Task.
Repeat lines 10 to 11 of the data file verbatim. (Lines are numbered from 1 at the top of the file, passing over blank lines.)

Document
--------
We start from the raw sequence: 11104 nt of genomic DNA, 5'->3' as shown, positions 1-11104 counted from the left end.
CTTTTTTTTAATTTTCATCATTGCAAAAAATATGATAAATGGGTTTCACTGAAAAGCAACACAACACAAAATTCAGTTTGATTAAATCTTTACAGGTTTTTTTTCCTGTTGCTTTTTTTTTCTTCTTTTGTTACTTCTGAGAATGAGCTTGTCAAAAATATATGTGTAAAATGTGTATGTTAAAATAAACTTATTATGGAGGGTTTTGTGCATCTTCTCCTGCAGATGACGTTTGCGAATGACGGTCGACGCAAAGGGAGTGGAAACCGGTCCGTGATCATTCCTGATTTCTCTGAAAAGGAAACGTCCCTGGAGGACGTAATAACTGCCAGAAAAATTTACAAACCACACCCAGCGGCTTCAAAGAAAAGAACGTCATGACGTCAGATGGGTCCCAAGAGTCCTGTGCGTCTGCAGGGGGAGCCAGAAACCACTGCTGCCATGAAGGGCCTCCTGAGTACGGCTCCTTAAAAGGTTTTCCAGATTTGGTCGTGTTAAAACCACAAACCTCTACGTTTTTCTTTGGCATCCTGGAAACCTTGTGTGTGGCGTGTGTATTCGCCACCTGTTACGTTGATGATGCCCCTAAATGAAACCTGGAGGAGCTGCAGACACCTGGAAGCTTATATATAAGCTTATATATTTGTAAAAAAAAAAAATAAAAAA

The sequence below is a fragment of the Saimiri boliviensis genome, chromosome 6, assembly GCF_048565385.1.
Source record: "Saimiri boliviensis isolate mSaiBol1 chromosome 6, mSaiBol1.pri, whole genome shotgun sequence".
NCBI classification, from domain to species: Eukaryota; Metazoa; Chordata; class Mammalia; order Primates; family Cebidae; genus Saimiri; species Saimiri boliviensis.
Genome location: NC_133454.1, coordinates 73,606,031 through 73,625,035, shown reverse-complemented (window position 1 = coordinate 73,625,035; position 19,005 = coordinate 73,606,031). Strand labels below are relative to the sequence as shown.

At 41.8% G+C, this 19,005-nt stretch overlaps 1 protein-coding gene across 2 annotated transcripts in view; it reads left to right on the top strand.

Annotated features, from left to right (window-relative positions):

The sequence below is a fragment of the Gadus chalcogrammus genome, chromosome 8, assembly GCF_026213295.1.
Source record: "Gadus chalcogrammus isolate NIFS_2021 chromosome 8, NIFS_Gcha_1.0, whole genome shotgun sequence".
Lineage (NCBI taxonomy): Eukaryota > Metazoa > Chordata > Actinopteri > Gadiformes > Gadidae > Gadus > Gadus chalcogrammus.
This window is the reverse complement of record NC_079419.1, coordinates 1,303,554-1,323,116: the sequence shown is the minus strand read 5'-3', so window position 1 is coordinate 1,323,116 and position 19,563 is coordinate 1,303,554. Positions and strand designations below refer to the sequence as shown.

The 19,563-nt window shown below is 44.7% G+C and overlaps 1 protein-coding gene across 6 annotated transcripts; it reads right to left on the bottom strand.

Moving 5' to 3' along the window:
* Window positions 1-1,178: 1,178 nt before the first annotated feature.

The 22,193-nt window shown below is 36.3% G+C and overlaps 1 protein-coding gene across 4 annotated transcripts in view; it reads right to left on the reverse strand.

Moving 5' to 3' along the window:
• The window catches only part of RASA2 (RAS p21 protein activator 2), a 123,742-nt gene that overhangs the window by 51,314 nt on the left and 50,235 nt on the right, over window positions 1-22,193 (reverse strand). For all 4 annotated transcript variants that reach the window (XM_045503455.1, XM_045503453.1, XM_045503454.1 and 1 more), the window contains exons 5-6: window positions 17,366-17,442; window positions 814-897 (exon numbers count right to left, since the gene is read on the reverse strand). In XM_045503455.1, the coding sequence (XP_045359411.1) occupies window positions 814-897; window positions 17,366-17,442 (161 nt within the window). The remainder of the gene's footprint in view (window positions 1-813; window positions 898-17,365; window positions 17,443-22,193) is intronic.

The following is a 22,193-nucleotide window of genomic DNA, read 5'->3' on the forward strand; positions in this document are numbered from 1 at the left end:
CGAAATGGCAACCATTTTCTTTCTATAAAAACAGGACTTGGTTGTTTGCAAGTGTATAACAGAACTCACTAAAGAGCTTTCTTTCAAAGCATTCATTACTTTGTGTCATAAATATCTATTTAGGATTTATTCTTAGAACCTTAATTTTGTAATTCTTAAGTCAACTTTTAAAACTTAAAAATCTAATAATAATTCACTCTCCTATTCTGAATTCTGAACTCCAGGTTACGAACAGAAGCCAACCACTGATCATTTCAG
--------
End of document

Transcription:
Source record: "Gadus chalcogrammus isolate NIFS_2021 chromosome 8, NIFS_Gcha_1.0, whole genome shotgun sequence".
Lineage (NCBI taxonomy): Eukaryota > Metazoa > Chordata > Actinopteri > Gadiformes > Gadidae > Gadus > Gadus chalcogrammus.